Natural alternative/substitute to ampyra

Dalfampridine, or Ampyra, is a potassium channel blocker that is shown to improve visual function, motor skills and relieve fatigue in MS patients.
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Natural alternative/substitute to ampyra

Post by gymbuff » Tue Nov 27, 2012 1:27 am

Hi all
I was just wondering is there any natural/homeopathic alternative to ampyra showing reasonable results. Any supplements etc. that have a positive result with stiffness and spasticity? Any recommendations would be gratefully appreciated.


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Re: Natural alternative/substitute to ampyra

Post by Lainie » Fri May 24, 2013 9:08 am

Curcumin (extract of the spice turmeric) supplements greatly help my spasticity, but I still wouldn't give up my Ampyra; I can barely walk without it.

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Re: Natural alternative/substitute to ampyra

Post by CureOrBust » Fri May 24, 2013 3:28 pm

There are none that I know of that work along the same action path as Ampyra.

However, caffeine (as you can find in tea and coffee which are natural, although I take "NoDoze") should not be underestimated. I find I can exercise 20% longer on caffeine, and it would probably help my "walking speed" more than Ampyra. But Ampyra helps a lot more with muscle control and balance etc

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Re: Natural alternative/substitute to ampyra

Post by centenarian100 » Mon Apr 28, 2014 9:15 pm

I have heard of L-threonine for spasticity, but it didn't do anything in my experience. Probably physical therapy would be more helpful than any supplement or drug.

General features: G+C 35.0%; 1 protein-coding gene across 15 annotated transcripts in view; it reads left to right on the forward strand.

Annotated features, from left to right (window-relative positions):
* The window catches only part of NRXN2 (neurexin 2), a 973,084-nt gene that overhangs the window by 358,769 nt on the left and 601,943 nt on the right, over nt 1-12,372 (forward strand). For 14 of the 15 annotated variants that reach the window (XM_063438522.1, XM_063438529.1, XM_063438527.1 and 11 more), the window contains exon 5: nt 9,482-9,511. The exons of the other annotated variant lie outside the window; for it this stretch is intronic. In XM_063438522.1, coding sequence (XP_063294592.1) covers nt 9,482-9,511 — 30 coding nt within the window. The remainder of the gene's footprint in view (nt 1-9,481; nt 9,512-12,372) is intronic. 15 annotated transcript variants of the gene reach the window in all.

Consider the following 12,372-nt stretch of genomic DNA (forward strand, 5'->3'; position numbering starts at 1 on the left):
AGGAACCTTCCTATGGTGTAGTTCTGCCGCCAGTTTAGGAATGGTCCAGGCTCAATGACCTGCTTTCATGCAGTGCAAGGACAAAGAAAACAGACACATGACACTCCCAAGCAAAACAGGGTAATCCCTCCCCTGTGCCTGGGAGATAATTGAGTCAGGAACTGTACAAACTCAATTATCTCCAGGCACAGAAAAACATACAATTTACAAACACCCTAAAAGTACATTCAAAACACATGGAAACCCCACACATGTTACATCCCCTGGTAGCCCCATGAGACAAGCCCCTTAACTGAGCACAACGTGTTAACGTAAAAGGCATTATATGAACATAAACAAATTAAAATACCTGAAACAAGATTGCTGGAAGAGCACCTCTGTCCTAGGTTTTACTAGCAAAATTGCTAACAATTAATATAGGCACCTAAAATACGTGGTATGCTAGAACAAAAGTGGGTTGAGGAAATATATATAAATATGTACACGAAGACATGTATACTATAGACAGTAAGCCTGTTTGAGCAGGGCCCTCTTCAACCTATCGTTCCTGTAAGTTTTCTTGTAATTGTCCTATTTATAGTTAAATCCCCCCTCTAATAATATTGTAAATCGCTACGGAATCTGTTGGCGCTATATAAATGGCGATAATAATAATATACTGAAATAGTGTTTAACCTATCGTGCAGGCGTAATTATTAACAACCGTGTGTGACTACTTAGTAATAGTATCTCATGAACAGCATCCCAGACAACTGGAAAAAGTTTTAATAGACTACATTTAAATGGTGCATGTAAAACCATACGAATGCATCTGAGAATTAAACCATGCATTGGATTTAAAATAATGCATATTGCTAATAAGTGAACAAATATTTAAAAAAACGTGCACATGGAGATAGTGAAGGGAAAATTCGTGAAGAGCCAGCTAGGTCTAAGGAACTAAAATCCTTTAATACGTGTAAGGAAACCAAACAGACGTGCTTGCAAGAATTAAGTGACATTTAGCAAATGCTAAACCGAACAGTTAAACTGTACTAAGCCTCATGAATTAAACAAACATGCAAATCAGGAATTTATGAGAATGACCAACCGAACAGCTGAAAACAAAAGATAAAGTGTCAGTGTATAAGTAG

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Re: Natural alternative/substitute to ampyra

Post by THX1138 » Tue Apr 29, 2014 12:45 am

Magnesium is natural potassium channel blocker.
Unlike Ampyra, which is a sustained-release version of a potassium channel blocking bird poison (fampridine), the body uses magnesium as it sees fit, and magnesium is used in hundreds of reactions in the body.
Magnesium is also a natural calcium-channel blocker, again, as the body sees fit. It is in the blocking of calcium's entry into the cells that magnesium is used to relax muscles.
A doctor once told me that people with MS are magnesium wasters, meaning their bodies excrete magnesium faster than normal, causing the body to become low in the Mg. The typical Mg lab test (serum Mg) is flawed in that the "normal" range at most labs is too low and because of the fact that the body tightly regulates the Mg in the blood (less than 1% of total body Mg); otherwise the heart would stop. So, in a living person, the serum Mg level will never be greatly out of normal range, if at all. The body takes Mg from the bones and tissues to add to the blood, if needed. If the amount in the blood is starting to get too high, the body will filter some of the Mg out with the kidneys.
The underestimated problem of using serum magnesium measurements to exclude magnesium deficiency in adults; a health warning is needed for "normal" results.

Personally, I have found magnesium (particularly topical Mg) to greatly reduce spasticity and tightness. These improvements (for me, at least) have been by no means a quick fix. But they are a true fix, getting to the cause of the problem - low Mg. I am still learning and recently I have begun to learn of the need for proper, sufficient hydration in restoring Mg levels. ... 19mA_ldV8E


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